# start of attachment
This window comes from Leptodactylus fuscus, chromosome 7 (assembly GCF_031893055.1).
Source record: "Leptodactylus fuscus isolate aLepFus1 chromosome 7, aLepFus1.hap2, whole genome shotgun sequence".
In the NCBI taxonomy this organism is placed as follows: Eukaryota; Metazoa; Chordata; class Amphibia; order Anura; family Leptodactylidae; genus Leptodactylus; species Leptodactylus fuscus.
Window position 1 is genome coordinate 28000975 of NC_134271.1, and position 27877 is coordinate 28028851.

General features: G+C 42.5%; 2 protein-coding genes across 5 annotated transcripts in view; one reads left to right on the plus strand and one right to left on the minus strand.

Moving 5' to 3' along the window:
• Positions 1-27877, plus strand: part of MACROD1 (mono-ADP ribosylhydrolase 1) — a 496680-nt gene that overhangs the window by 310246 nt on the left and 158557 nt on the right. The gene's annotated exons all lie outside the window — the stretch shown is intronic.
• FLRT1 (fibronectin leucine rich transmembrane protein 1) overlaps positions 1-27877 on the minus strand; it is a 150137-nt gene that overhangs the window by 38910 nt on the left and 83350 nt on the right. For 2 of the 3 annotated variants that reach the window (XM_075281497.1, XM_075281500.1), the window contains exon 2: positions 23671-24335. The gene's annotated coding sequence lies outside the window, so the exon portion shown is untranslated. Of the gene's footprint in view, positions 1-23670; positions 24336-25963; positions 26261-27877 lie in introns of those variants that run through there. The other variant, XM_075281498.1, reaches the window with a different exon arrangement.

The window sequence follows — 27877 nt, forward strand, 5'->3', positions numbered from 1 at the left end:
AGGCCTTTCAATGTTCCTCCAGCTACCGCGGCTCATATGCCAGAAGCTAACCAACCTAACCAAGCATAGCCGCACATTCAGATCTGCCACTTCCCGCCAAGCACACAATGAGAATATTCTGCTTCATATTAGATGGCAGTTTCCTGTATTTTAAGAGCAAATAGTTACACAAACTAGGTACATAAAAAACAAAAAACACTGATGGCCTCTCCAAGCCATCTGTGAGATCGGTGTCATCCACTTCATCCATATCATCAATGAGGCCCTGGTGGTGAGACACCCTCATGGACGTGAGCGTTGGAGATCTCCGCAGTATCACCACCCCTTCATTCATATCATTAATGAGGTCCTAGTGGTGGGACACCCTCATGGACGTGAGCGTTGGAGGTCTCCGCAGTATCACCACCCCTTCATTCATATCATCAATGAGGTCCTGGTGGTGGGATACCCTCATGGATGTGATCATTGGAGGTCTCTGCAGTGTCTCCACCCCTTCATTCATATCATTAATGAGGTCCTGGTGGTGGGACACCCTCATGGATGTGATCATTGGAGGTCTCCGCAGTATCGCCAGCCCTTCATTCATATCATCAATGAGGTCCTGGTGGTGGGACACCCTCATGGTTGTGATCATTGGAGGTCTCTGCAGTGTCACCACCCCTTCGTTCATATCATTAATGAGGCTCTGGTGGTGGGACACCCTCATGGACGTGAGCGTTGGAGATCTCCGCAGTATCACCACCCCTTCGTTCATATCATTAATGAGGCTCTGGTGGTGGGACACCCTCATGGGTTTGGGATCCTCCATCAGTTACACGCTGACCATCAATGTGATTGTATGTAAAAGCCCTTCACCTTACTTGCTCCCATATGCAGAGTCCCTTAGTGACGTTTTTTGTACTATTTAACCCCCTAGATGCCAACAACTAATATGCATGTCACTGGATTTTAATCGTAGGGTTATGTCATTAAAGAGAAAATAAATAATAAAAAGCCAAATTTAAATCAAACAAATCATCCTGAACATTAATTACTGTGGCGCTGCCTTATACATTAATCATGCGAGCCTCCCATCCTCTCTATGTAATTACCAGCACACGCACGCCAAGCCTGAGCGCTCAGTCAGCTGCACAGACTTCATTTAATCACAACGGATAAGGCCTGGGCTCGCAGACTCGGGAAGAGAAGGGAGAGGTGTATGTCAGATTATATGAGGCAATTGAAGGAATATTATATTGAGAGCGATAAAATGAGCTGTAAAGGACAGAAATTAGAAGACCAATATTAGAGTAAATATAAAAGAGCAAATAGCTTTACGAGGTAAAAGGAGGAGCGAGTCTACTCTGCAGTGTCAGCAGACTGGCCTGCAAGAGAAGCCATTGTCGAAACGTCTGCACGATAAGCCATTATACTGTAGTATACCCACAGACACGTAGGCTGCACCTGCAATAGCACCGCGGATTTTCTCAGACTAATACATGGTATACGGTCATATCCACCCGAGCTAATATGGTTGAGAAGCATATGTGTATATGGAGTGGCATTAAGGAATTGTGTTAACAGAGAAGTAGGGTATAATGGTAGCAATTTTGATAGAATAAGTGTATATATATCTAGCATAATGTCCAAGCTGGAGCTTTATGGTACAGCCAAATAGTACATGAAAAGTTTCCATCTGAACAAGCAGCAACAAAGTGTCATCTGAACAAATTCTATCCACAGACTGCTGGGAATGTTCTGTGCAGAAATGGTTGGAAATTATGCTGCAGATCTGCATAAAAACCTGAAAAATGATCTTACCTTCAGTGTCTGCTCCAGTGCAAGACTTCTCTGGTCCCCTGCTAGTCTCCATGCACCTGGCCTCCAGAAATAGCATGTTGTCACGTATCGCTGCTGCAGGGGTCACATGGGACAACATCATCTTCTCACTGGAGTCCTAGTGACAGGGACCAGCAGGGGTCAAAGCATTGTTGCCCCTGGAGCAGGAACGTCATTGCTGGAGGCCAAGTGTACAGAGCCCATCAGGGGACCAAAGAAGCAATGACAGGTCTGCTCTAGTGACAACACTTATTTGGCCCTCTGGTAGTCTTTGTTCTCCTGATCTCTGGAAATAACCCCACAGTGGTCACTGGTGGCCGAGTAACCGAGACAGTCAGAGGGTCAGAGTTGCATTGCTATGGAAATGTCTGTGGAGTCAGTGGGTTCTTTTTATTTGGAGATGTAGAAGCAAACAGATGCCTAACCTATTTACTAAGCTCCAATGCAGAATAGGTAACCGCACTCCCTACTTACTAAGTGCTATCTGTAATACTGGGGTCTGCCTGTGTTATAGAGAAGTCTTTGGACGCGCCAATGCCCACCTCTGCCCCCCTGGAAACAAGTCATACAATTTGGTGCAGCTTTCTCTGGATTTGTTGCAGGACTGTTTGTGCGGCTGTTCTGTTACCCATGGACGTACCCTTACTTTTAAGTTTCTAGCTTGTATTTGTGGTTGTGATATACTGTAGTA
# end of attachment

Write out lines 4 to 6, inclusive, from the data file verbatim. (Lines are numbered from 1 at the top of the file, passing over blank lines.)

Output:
Window position 1 is genome coordinate 28000975 of NC_134271.1, and position 27877 is coordinate 28028851.

General features: G+C 42.5%; 2 protein-coding genes across 5 annotated transcripts in view; one reads left to right on the plus strand and one right to left on the minus strand.

Moving 5' to 3' along the window: